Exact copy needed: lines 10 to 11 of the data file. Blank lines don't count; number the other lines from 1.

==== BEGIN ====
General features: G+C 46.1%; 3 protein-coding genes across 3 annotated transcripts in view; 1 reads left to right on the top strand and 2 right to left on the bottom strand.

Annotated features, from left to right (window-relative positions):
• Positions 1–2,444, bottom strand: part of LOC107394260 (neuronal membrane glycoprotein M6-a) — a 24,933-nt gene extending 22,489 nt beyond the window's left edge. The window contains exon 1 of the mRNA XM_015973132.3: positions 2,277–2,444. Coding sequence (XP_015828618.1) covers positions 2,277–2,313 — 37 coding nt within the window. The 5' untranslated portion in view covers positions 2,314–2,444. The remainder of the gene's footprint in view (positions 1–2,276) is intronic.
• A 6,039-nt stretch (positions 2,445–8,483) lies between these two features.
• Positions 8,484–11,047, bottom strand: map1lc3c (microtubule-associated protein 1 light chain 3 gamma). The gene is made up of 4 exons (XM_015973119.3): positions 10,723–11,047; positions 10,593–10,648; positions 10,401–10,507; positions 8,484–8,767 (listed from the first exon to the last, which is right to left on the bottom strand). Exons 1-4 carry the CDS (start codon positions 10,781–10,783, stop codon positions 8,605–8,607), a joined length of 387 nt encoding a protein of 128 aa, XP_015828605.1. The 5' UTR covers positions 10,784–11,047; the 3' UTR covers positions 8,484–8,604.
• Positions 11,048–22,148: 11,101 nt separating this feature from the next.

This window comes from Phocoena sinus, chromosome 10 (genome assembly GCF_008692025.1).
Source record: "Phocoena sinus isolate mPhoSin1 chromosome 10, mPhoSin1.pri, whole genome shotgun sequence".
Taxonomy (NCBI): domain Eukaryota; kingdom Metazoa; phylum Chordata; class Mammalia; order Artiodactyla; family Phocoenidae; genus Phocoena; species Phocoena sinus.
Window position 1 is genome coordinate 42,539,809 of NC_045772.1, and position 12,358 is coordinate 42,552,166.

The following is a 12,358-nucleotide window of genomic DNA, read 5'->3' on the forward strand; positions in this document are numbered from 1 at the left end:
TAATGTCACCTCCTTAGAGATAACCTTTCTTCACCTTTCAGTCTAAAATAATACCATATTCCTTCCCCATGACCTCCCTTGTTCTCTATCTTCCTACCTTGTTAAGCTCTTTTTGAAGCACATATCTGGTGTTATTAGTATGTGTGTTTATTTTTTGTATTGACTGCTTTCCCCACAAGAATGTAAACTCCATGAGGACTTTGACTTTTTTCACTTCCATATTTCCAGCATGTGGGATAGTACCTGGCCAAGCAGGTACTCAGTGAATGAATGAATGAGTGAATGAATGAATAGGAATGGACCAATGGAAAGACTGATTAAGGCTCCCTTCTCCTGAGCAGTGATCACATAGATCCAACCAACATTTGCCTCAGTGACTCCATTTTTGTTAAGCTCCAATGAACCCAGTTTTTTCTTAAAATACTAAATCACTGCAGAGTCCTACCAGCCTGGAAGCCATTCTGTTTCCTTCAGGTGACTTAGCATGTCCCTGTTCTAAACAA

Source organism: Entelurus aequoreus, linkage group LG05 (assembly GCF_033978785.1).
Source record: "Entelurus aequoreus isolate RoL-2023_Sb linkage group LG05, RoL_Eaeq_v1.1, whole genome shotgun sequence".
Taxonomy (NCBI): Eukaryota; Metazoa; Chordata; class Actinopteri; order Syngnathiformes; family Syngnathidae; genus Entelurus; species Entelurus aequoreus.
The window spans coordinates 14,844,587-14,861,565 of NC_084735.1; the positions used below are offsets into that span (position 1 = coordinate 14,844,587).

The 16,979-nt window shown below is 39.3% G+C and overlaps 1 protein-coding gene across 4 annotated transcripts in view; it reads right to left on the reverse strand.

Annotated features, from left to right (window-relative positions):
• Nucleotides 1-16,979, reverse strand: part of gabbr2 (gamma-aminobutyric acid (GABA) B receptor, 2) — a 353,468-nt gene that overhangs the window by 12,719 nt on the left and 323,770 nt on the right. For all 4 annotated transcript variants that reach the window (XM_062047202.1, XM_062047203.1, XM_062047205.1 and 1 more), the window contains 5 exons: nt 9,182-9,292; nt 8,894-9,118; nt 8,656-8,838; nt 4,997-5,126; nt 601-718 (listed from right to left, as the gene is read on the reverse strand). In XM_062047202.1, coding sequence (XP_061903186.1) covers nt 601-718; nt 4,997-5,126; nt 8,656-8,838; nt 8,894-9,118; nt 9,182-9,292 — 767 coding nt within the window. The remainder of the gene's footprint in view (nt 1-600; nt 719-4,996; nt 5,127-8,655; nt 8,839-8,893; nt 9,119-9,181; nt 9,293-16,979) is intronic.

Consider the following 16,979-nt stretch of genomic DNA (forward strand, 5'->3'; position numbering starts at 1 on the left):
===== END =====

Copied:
Window position 1 is genome coordinate 42,539,809 of NC_045772.1, and position 12,358 is coordinate 42,552,166.

The following is a 12,358-nucleotide window of genomic DNA, read 5'->3' on the forward strand; positions in this document are numbered from 1 at the left end: